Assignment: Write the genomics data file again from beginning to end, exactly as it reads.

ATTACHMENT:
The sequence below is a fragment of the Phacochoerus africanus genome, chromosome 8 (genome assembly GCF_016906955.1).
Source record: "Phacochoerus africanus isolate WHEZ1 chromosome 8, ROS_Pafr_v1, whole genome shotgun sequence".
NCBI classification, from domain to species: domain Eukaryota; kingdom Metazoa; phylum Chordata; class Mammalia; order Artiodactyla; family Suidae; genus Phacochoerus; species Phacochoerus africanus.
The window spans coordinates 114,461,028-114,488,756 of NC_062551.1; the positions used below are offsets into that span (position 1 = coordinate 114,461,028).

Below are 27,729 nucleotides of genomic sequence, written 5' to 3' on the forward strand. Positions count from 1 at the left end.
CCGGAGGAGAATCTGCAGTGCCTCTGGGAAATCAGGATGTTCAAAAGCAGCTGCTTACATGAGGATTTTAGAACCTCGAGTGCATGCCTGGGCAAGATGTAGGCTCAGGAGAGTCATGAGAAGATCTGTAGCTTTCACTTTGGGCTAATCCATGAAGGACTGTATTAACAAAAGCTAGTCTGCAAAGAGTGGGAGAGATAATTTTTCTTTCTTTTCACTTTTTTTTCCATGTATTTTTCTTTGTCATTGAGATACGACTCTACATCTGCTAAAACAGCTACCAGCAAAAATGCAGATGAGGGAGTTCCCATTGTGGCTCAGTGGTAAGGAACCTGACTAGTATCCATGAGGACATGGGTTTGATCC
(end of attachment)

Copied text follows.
The sequence below is a fragment of the Phacochoerus africanus genome, chromosome 8 (genome assembly GCF_016906955.1).
Source record: "Phacochoerus africanus isolate WHEZ1 chromosome 8, ROS_Pafr_v1, whole genome shotgun sequence".
NCBI classification, from domain to species: domain Eukaryota; kingdom Metazoa; phylum Chordata; class Mammalia; order Artiodactyla; family Suidae; genus Phacochoerus; species Phacochoerus africanus.
The window spans coordinates 114,461,028-114,488,756 of NC_062551.1; the positions used below are offsets into that span (position 1 = coordinate 114,461,028).

Below are 27,729 nucleotides of genomic sequence, written 5' to 3' on the forward strand. Positions count from 1 at the left end.
CCGGAGGAGAATCTGCAGTGCCTCTGGGAAATCAGGATGTTCAAAAGCAGCTGCTTACATGAGGATTTTAGAACCTCGAGTGCATGCCTGGGCAAGATGTAGGCTCAGGAGAGTCATGAGAAGATCTGTAGCTTTCACTTTGGGCTAATCCATGAAGGACTGTATTAACAAAAGCTAGTCTGCAAAGAGTGGGAGAGATAATTTTTCTTTCTTTTCACTTTTTTTTCCATGTATTTTTCTTTGTCATTGAGATACGACTCTACATCTGCTAAAACAGCTACCAGCAAAAATGCAGATGAGGGAGTTCCCATTGTGGCTCAGTGGTAAGGAACCTGACTAGTATCCATGAGGACATGGGTTTGATCC